Share this content
74

Employees - or slaves ?

Employees - or slaves ?

Didn't find your answer?

In another thread the firing of someone for what was said in a "private" conversation was discussed.

In the "Partner sues PwC for race discrimination" article one sentence grabbed my attention,  where it says -  "In 2004 he was given a negative appraisal for dating a colleague (now his wife) without revealing the nature of the relationship to his bosses".

I am aware of many larger firms, (Tescos being one example), where staff who have had time off ill are required to submit to an "interview" (described to me by a Tescos employee as an interogation) by their personnel staff upon their return to work.

Now two team leaders in the benefits section of Carlisle City Council has ordered employees to clock out if having a non-work related conversation with fellow workers.

If an employee 'phones in sick, car giant Toyota despatch a member of their staff to visit the employees home to check that they are there and they are ill. 

Accountants are expected to file money laundering reports if they "suspect" clients, but at what point is a client's financial dealings simply none of the accountants business. They may be secret gamblers, or lottery winners who simply dont want anyone to know they've won, but accountants are threatened with sanctions if they do not report unexplained monies, and are expected to do this work without payment.

CCTV, whilst useful on town centre streets, is now being introduced into some workplaces to spy on employees, and only last week it was reported that a schopl was planning to put CCTV in every classroom and even in the schools toilets & changing rooms (perfect for any perverts on the staff). 

Is it really any business of an employer if his employees are courting?   Is it any business of an employer what employees say in private.  Does an employer really have the moral right to "check up" on employees, or to interrogate them when they've had a couple of days off ill?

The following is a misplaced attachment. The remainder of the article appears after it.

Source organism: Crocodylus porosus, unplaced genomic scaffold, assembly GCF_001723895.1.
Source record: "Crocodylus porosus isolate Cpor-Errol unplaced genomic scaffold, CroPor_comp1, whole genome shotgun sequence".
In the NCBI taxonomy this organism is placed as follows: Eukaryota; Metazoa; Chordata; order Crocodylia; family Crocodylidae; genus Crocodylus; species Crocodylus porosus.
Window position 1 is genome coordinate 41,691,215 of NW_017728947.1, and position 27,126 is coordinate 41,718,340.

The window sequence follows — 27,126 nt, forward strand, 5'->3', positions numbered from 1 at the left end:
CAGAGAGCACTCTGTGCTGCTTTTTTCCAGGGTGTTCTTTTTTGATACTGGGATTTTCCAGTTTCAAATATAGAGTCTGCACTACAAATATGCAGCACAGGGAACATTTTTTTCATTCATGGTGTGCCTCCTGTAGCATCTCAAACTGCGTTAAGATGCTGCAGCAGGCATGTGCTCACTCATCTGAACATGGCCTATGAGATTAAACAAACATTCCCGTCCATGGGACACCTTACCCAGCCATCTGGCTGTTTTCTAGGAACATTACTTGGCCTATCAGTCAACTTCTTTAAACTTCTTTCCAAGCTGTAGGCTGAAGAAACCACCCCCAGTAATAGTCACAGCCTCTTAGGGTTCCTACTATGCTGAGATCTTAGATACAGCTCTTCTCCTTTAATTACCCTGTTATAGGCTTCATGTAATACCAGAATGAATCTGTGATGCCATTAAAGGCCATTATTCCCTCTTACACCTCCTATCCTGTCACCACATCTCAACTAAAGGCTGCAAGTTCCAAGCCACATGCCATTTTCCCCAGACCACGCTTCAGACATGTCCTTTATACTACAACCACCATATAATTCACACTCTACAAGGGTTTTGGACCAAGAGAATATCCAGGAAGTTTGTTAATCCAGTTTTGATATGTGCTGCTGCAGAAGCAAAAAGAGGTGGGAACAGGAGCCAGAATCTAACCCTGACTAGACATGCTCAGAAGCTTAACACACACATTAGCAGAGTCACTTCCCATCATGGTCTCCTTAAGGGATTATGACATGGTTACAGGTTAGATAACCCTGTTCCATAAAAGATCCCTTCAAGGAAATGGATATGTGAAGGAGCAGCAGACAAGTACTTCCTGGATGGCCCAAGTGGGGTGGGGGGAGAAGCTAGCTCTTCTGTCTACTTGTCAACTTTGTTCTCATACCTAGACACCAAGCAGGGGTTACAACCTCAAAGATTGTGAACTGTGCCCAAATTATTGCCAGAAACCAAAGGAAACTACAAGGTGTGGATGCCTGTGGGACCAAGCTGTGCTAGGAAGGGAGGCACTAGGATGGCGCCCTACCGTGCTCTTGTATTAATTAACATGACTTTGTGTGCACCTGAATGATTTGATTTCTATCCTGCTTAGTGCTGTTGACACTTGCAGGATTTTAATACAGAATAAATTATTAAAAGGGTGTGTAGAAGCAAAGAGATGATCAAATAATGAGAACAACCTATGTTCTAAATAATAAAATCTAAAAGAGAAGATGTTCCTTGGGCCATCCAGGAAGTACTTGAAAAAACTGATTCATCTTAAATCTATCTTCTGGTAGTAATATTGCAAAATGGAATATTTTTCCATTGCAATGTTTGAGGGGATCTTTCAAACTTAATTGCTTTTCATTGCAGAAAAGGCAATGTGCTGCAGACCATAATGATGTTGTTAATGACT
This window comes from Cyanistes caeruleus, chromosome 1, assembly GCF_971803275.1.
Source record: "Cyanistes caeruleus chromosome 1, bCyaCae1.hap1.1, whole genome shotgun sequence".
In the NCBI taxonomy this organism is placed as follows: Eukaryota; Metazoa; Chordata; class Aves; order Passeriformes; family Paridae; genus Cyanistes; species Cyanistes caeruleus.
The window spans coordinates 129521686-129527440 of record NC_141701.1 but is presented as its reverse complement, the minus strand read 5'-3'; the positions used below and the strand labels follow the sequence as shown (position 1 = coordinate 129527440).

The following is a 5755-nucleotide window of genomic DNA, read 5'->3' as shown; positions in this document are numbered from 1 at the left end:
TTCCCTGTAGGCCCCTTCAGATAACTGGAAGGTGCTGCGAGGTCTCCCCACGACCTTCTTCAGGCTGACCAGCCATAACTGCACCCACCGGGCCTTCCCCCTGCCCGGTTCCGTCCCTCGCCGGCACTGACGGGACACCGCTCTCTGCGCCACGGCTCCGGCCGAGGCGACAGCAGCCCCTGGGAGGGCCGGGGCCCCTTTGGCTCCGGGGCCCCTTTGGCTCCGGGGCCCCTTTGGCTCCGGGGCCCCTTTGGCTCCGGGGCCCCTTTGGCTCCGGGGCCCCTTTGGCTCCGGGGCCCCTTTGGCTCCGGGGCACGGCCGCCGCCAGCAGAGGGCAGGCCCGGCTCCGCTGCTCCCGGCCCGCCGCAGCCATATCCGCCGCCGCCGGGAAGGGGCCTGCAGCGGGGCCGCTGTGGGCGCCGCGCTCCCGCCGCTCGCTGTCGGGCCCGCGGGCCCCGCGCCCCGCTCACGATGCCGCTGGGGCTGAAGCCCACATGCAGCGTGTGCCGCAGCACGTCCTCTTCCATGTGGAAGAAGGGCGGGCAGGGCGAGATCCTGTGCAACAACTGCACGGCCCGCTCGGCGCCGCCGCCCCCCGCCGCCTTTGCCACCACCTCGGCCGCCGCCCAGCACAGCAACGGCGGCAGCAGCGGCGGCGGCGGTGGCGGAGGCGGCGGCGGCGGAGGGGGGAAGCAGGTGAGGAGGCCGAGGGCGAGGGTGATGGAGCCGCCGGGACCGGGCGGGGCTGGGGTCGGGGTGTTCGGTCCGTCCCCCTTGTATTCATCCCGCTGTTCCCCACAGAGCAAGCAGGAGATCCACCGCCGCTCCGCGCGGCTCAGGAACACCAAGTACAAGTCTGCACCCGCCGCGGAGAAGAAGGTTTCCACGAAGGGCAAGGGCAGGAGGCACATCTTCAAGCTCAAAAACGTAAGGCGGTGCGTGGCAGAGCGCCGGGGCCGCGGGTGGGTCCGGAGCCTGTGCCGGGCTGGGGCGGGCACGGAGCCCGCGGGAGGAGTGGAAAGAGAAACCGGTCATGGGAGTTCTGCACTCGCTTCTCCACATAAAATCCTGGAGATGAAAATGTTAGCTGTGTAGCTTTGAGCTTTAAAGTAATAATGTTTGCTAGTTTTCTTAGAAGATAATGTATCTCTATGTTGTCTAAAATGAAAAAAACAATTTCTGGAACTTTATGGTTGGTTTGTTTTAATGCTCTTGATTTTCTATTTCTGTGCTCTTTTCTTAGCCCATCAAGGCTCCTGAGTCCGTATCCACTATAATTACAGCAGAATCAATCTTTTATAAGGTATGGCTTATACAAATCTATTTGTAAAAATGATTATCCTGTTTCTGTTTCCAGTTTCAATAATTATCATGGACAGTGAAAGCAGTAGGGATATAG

Are they employees - or are they becoming slaves ?  

Replies (74)

Please login or register to join the discussion.

avatar
By Guest1
29th Jan 2011 06:46

It's funny you should mention this

a couple of years ago, my son, who delivers post, went into hospital for a "key-hole" knee procedure. The employer had been advised, quite correctly, in advance and, immediately following the procedure, I called in at his work with the appropriate note, from the consultant. The note explained that my son would be unable to work for 14 days and all was quite clear.

After around 10 days his manager phoned to question when he would be returning to work and, once he did, he also had a ("return to work") interview. Although I was furious, given the sincerity of the situation, the employer simply provided the Data Protection Act as a means for not discussing my views.

I imagine, in some firms, the threat of the loss of employment, weighs heavily on some employees and, one just hopes that the old adage "what goes around comes around" holds true.

I'm sorry to say that, what was once, a "Great" nation, in my view, has a plethora of shortcomings.

Thanks (0)
By Steve Holloway
29th Jan 2011 11:04

Return to work interviews ...

are recognised best practice by both ACAS and the IPD. The have the dual purpose of weeding out sickie takers and giving the employer notice of any adjustments that might be needed following a period of sickness.

Compared with when I was in HR the balance has swung so far towards protecting the employee as to defy belief. Over the last 5 or 6 years my wife has worked within HR in a number of large organisations both public and private and the blatant p*** taking that occurs with sickness & pointless greivances just would not have been tolerated. The main problem is that most employers simply can't afford to go to court to prove their case ... my wife was quoted £10k by a solicitor this week just to draw up papers and a 3 day hearing. The case was a straightforward redundancy situation.

I have come to the conclusion that there is no longer any respect for the employer or indeed gratitude that you have been given a job.

Thanks (0)
avatar
By cymraeg_draig
29th Jan 2011 11:15

Steve, I can understand "back to work" inteviews for people returning from serious illness, operations and the like - but not after one day off with a minor ailment which is what some large firms do. 

And I certainly dont see what business it is of the employer if two collegues begin dating.  Your comment about employees not being grateful to their employers could equally apply the other way round.  If you dont show employees that they are valued, and treat them as individuals, then how cajn you expect any respect in return.

  

Thanks (0)
avatar
By Richard Willis
29th Jan 2011 12:09

Some people just don't 'get' sick leave.